At last week’s Startup Breakfast Club, we gathered an influential group of speakers together to discuss what it means to be a leader in times of crisis.
We’d like to extend a special thanks to these speakers, Andy Hamilton, Director of Icehouse Ventures and Co-founder ofManaaki, Kirsty Allott, Co-director of Vargo + Lewis Consultants, and Felicity Brown, Head of Employee Services at MYOB.
We’d also like to acknowledge Innovation Bay for their excellent webinar, “Leading through Uncertainty” a similar subject on which we also wrote an accompanying article.
As we’ve stated frequently over the last wee while, there are few leadership qualities more useful in a time of crisis than initiative, excellent pressure handling skills, and the ability to take decisive action when required. Most of the aforementioned qualities are required and can be found in team leaders and founders. Every startup’s challenge is different but there remain some universal principles that can help a startup founder navigate rough seas.
Here are a few of them.
Asking for help is a sign of strength, not weakness.
More often than not, it’s easier to help someone than to ask for help yourself. Unfortunately, it’s common for the latter to be perceived as a sign of weakness; of a lack of knowledge, or – worse still – a sign of incompetence.
However, asking questions is an essential part of learning.
Take the example of Manaaki, the platform co-created by Andy Hamilton. Manaaki’s purpose is to help startup founders get answers from experts on business subjects. Yet, Andy has found that despite a sizable number of visitors to his platform, few dare to ask questions.
Unfortunately, this aversion to asking questions is especially true with respect to founders. As a founder, you may feel as though you need to be a veritable encyclopedia on the ins and outs of your industry. How else are you meant to inspire confidence in your partners, employees, or customers… right?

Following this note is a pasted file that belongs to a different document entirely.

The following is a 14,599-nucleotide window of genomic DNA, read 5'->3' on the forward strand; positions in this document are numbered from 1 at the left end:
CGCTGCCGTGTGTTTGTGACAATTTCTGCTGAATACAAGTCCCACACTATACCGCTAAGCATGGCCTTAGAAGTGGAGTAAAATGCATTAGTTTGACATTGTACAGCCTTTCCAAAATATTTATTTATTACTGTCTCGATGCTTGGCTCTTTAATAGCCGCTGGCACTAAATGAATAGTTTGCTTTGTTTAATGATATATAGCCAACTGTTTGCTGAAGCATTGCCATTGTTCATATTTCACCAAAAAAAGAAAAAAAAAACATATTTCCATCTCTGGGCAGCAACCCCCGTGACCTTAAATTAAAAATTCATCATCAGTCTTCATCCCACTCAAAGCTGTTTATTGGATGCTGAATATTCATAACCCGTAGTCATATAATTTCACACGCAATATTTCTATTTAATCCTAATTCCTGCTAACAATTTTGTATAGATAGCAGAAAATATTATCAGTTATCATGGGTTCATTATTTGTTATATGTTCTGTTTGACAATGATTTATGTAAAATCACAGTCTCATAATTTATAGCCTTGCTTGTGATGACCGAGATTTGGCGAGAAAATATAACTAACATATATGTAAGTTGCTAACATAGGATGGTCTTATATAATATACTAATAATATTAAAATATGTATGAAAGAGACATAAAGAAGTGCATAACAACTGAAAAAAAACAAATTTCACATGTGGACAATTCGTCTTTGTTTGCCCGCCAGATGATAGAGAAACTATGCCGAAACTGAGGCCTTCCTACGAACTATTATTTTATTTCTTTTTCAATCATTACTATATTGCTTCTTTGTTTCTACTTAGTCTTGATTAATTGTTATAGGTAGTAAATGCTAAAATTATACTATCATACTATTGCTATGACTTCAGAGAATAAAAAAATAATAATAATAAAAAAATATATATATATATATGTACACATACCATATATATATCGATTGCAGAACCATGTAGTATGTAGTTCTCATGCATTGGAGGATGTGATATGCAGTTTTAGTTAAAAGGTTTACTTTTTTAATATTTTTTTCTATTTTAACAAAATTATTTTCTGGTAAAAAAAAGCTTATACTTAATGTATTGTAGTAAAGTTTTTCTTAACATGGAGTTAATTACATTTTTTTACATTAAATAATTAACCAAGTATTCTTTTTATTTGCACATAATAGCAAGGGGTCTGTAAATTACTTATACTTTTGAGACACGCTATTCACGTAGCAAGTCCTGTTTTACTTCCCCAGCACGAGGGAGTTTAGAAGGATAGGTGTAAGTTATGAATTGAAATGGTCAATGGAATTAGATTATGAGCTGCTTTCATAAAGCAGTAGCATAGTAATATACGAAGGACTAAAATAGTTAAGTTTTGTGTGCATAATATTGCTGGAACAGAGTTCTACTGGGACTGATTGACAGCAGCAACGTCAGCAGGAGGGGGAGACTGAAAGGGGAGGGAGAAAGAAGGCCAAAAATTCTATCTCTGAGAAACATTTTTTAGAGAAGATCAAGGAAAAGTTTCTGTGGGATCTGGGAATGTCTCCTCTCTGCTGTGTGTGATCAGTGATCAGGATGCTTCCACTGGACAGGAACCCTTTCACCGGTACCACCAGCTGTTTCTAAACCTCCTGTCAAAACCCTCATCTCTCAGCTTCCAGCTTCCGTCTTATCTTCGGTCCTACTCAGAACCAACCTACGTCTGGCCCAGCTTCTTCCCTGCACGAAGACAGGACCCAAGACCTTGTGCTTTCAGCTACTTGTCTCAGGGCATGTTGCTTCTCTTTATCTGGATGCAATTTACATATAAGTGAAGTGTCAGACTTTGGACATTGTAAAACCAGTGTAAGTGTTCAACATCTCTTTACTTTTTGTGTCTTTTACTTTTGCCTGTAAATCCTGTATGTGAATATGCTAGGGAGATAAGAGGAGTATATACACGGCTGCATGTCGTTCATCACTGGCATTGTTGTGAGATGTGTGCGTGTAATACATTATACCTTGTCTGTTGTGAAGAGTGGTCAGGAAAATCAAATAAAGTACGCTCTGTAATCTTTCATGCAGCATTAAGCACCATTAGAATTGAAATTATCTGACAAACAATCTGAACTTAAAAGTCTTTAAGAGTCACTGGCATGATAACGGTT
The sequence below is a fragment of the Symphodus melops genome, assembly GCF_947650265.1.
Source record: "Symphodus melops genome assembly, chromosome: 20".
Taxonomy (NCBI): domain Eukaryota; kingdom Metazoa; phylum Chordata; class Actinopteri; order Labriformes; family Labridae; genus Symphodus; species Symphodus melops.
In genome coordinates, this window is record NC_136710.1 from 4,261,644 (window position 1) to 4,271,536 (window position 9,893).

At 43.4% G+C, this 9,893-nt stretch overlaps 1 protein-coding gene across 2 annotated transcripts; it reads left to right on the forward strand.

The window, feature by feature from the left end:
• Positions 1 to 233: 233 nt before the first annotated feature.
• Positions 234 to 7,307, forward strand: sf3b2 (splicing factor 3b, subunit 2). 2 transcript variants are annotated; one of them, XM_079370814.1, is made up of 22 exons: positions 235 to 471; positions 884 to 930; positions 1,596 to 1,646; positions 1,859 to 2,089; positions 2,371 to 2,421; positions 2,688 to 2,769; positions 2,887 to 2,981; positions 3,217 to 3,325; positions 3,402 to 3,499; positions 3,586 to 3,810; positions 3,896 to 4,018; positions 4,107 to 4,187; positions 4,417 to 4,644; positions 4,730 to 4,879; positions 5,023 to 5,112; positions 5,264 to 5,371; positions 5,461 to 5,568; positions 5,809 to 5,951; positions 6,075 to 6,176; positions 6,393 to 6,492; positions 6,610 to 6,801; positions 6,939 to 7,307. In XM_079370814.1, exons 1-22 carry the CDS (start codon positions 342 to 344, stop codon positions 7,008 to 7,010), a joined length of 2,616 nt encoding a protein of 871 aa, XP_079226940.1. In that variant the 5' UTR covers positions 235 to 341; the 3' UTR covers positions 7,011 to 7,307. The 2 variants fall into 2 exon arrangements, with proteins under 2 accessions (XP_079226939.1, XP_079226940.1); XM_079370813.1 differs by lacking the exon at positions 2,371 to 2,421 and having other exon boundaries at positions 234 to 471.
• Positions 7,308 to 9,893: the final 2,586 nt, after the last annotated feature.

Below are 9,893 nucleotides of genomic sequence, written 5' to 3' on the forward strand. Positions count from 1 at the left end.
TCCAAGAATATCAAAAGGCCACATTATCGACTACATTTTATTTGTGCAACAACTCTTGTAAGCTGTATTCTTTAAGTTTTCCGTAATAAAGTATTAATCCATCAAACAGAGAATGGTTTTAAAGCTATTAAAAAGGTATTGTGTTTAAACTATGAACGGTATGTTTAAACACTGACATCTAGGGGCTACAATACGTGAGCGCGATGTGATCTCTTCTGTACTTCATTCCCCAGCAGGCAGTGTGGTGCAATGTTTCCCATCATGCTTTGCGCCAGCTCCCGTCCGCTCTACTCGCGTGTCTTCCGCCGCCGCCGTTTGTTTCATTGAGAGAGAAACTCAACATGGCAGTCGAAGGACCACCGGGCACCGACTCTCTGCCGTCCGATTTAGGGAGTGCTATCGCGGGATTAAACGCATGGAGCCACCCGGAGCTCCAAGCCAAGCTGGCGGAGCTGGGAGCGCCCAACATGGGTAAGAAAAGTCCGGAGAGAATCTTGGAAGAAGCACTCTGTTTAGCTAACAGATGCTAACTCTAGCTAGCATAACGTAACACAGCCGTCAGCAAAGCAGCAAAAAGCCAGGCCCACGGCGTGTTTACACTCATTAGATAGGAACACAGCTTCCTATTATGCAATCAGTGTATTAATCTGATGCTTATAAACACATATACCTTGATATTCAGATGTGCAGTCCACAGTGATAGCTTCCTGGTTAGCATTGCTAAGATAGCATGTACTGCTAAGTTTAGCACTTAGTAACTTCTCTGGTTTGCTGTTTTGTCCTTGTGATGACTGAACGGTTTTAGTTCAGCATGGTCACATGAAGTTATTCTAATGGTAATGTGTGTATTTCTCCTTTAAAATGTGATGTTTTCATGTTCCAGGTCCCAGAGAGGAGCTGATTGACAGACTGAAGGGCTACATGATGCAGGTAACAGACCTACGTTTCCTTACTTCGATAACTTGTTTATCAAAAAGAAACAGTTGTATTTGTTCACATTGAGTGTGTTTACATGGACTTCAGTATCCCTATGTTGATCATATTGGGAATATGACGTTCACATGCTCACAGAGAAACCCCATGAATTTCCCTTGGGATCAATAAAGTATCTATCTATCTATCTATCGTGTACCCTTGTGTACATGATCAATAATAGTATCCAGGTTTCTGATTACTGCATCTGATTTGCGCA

But – the fact remains that very few founders actually go it alone, generally, even if they don’t have a co-founder, smart founders will surround themselves with good people with complementary skills answering questions that they can’t answer themselves.
Expressing the need for support is not weakness, nor is it a personal failing to admit you don’t know everything there is to know. Rather, it’s the opposite. To make these admissions, both to yourself, colleagues, and partners, is a sign of strength.
By asking for help, you’re expressing your desire to work as part of a team. By being transparent about the gaps in your knowledge, you’re showing your team the reason why they’re there; why their support and their work is vital.
Asking questions reveals you’re wise enough to recognise that you don’t know everything. Moreover, it reveals an eagerness to learn more.
Ask the deep questions.
We may all be facing the same pandemic, but we’re doing so from different viewpoints. There are myriad external factors that shape our experiences of lockdown, making each individual COVID story distinct from the next.
Kirsty Allott shared with us the DISC framework, a non-judgmental tool used for discussion of people’s behavioural differences.
Use this framework to analyse yourself. You may see yourself encompassing more than one behaviour, and that’s fine. Overall, knowing where you fit in terms of behavioural styles can help you to better understand the way you work. In turn, this knowledge can help you be more efficient.
This brief guide will help you find which style applies best to you:
- People who have both outgoing and task-oriented traits often exhibit DOMINANT and DIRECT behaviours. They usually focus on results, problem-solving, and bottom-line. Your mantra: Let’s do it now. Your stress reliever: exercise
- Looking for recognition. They have both outgoing and people-oriented traits often exhibit INSPIRING and INTERACTIVE behaviours. They usually focus on interacting with people, having fun, and/or creating excitement. Your mantra: Let’s do it together. Your stress reliever: socialising.